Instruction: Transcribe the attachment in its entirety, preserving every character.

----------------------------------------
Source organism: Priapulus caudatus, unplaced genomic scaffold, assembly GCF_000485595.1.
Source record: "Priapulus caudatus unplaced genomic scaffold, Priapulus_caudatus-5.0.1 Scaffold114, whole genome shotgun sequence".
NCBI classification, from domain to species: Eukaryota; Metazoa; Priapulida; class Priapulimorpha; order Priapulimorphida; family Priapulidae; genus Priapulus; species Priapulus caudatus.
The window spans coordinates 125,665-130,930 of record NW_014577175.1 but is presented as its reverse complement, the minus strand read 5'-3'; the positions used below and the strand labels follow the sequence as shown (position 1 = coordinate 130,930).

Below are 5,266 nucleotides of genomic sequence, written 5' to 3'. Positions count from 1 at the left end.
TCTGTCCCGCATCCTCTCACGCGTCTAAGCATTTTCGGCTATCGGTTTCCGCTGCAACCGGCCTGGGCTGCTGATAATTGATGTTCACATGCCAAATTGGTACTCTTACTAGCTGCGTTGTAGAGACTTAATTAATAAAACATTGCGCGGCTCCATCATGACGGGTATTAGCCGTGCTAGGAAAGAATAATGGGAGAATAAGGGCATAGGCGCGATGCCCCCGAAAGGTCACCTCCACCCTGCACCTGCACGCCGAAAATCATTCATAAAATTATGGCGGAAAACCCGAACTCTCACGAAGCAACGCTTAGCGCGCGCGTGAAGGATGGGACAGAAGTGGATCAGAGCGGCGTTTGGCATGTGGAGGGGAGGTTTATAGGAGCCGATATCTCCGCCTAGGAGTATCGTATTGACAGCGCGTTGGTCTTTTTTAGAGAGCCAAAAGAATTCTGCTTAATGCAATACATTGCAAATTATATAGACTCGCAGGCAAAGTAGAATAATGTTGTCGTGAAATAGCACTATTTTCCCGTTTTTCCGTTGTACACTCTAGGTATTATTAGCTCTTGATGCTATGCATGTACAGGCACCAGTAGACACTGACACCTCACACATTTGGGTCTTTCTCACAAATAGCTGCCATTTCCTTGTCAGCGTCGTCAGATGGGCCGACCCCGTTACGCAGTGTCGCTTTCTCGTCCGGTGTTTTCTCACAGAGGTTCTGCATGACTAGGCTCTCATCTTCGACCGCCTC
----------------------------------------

Source organism: Priapulus caudatus, unplaced genomic scaffold, assembly GCF_000485595.1.
Source record: "Priapulus caudatus unplaced genomic scaffold, Priapulus_caudatus-5.0.1 Scaffold114, whole genome shotgun sequence".
NCBI classification, from domain to species: Eukaryota; Metazoa; Priapulida; class Priapulimorpha; order Priapulimorphida; family Priapulidae; genus Priapulus; species Priapulus caudatus.
The window spans coordinates 125,665-130,930 of record NW_014577175.1 but is presented as its reverse complement, the minus strand read 5'-3'; the positions used below and the strand labels follow the sequence as shown (position 1 = coordinate 130,930).

Below are 5,266 nucleotides of genomic sequence, written 5' to 3'. Positions count from 1 at the left end.
TCTGTCCCGCATCCTCTCACGCGTCTAAGCATTTTCGGCTATCGGTTTCCGCTGCAACCGGCCTGGGCTGCTGATAATTGATGTTCACATGCCAAATTGGTACTCTTACTAGCTGCGTTGTAGAGACTTAATTAATAAAACATTGCGCGGCTCCATCATGACGGGTATTAGCCGTGCTAGGAAAGAATAATGGGAGAATAAGGGCATAGGCGCGATGCCCCCGAAAGGTCACCTCCACCCTGCACCTGCACGCCGAAAATCATTCATAAAATTATGGCGGAAAACCCGAACTCTCACGAAGCAACGCTTAGCGCGCGCGTGAAGGATGGGACAGAAGTGGATCAGAGCGGCGTTTGGCATGTGGAGGGGAGGTTTATAGGAGCCGATATCTCCGCCTAGGAGTATCGTATTGACAGCGCGTTGGTCTTTTTTAGAGAGCCAAAAGAATTCTGCTTAATGCAATACATTGCAAATTATATAGACTCGCAGGCAAAGTAGAATAATGTTGTCGTGAAATAGCACTATTTTCCCGTTTTTCCGTTGTACACTCTAGGTATTATTAGCTCTTGATGCTATGCATGTACAGGCACCAGTAGACACTGACACCTCACACATTTGGGTCTTTCTCACAAATAGCTGCCATTTCCTTGTCAGCGTCGTCAGATGGGCCGACCCCGTTACGCAGTGTCGCTTTCTCGTCCGGTGTTTTCTCACAGAGGTTCTGCATGACTAGGCTCTCATCTTCGACCGCCTC